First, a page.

When you’re ready to use, pull out a sheet/sock & wring it out good. Then just throw it into the dryer with your wet clothes & run the dryer as
normal. Once your clothes are dry, throw the sheet/sock back in the container for the next time.
Static free clothes that smell purdy too (for pennies on the dollar) !
Wood Furniture Polish:
Fill a spray bottle with unscented baby oil, add 5-10 drops of lemon or orange essential oil (optional) and voila ! Furniture polish. Baby oil is
preferable because it doesn't leave an oily residue on the wood furniture, just a nice clean sheen.
Liquid Laundry Soap:
This stuff works just as good as any store bought brand and it will literally cost you no more than about $5-6 to make a large 5-gallon pail of
laundry soap. This 5-gallon pail will last in a 2-person home about one year or longer !
- 1 bar of Fels-Naptha brand bar soap, or Zote brand bar soap, or 2 Ivory Laundry Soap bars (not the bath bar Ivory soap) – it must be a pure bar
soap without all those added chemicals. These soaps are usually found in the laundry aisle.
- 1 cup washing soda (Arm and Hammer Super Washing Soda is the most common brand found in the store)
- 1 cup Borax powder
To be honest... those 3 ingredients are the same ingredients you'll find in any commercially made laundry soap without all the extra added
Grate the bar of soap. Add the grated soap to 4 cups of hot water in a large pot and cook over medium-low heat, stirring constantly until soap is
completely dissolved and melted. Grating it helps to dissolve faster.
Fill a 5 gallon plastic pail halfway with hot tap water, add melted soap, washing soda, and borax. Stir until dissolved. Fill bucket the rest of the
way with hot tap water. And stir to mix once again.
Cover with lid and allow to set overnight. In the morning, stir and fill an old, cleaned laundry soap container jug (or milk jugs work too) half full
with soap, then fill the rest of the way with water (aka – equal parts concentrated soap and water to actually use it in your laundry). By pouring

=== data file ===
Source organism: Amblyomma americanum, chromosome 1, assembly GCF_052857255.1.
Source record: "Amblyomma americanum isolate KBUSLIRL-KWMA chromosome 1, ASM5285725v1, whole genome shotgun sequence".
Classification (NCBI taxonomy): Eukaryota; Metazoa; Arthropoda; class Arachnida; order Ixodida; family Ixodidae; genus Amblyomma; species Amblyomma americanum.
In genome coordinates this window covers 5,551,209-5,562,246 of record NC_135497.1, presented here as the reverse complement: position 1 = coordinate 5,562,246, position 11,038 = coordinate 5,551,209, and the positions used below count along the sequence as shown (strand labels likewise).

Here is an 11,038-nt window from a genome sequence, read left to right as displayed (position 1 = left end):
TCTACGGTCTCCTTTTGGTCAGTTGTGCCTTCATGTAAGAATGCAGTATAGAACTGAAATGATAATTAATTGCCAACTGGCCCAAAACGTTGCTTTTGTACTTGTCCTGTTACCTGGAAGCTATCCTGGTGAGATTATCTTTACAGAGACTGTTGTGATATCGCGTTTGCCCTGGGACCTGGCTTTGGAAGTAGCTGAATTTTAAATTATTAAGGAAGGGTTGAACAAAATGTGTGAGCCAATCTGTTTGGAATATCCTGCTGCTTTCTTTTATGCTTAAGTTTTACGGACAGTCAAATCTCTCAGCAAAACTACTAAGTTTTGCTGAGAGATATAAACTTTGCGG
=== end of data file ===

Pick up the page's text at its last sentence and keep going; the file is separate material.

it into a smaller container, it makes it easier to keep on hand for using in your laundry. Stir or shake well.
You can add 10 to 15 drops of essential oils into your smaller usage container if you want it scented. (Or 20 to 30 drops in the 5 gallon bucket of
Anti-Freeze Windshield Washer Fluid (methanol free):
Store-bought commercial windshield washer fluid contains methanol. Methanol is extremely poisonous and dangerous to breathe or touch. Less than a half
of a teaspoon can cause blindness and less that two ounces can kill a person. Not to mention how bad it is for the environment.
10 cups of water
1 tablespoon liquid dish soap
3 cups rubbing alcohol
Rubbing alcohol is where the "antifreeze" part comes in. You can even add a few drops of blue food colouring if you want it to look all blue and
purdy like the store bought stuff.
Shake this all up in a jug until the dishsoap is completely dissolved, and then let the bubbles go down and pour into your windshield washer fluid
canister to the fill line. You can also make a larger batch of this stuff and pour into a few plastic jugs for ready-use to carry in your trunk.
Making your own household cleaners etc can easily cut the costs of your grocery bill down by 1/3 or more !